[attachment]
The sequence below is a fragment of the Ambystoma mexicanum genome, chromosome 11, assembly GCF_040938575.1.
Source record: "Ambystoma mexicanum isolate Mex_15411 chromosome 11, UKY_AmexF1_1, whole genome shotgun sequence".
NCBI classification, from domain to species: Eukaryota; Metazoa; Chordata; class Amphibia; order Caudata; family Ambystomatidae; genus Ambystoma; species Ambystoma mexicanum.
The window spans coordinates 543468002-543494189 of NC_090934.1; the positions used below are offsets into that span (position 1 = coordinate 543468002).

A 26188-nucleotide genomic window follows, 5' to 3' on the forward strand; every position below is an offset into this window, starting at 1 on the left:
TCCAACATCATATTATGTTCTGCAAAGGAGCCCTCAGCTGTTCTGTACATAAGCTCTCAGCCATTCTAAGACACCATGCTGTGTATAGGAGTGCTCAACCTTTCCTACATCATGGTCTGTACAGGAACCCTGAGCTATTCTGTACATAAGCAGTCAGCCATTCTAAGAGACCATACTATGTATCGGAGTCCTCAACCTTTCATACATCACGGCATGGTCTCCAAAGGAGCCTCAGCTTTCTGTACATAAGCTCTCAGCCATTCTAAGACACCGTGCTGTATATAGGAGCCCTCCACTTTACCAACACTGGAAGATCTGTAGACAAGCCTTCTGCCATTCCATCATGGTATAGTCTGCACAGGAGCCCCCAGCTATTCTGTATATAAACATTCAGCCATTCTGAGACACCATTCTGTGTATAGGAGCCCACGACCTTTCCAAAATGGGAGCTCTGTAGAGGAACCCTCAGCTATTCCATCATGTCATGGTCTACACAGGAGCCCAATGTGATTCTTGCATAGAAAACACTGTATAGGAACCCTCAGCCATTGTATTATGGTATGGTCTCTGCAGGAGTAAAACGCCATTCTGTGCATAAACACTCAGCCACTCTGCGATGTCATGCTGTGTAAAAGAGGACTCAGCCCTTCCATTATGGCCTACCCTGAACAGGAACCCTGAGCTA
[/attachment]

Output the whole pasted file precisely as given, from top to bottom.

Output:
The sequence below is a fragment of the Ambystoma mexicanum genome, chromosome 11, assembly GCF_040938575.1.
Source record: "Ambystoma mexicanum isolate Mex_15411 chromosome 11, UKY_AmexF1_1, whole genome shotgun sequence".
NCBI classification, from domain to species: Eukaryota; Metazoa; Chordata; class Amphibia; order Caudata; family Ambystomatidae; genus Ambystoma; species Ambystoma mexicanum.
The window spans coordinates 543468002-543494189 of NC_090934.1; the positions used below are offsets into that span (position 1 = coordinate 543468002).

A 26188-nucleotide genomic window follows, 5' to 3' on the forward strand; every position below is an offset into this window, starting at 1 on the left:
TCCAACATCATATTATGTTCTGCAAAGGAGCCCTCAGCTGTTCTGTACATAAGCTCTCAGCCATTCTAAGACACCATGCTGTGTATAGGAGTGCTCAACCTTTCCTACATCATGGTCTGTACAGGAACCCTGAGCTATTCTGTACATAAGCAGTCAGCCATTCTAAGAGACCATACTATGTATCGGAGTCCTCAACCTTTCATACATCACGGCATGGTCTCCAAAGGAGCCTCAGCTTTCTGTACATAAGCTCTCAGCCATTCTAAGACACCGTGCTGTATATAGGAGCCCTCCACTTTACCAACACTGGAAGATCTGTAGACAAGCCTTCTGCCATTCCATCATGGTATAGTCTGCACAGGAGCCCCCAGCTATTCTGTATATAAACATTCAGCCATTCTGAGACACCATTCTGTGTATAGGAGCCCACGACCTTTCCAAAATGGGAGCTCTGTAGAGGAACCCTCAGCTATTCCATCATGTCATGGTCTACACAGGAGCCCAATGTGATTCTTGCATAGAAAACACTGTATAGGAACCCTCAGCCATTGTATTATGGTATGGTCTCTGCAGGAGTAAAACGCCATTCTGTGCATAAACACTCAGCCACTCTGCGATGTCATGCTGTGTAAAAGAGGACTCAGCCCTTCCATTATGGCCTACCCTGAACAGGAACCCTGAGCTA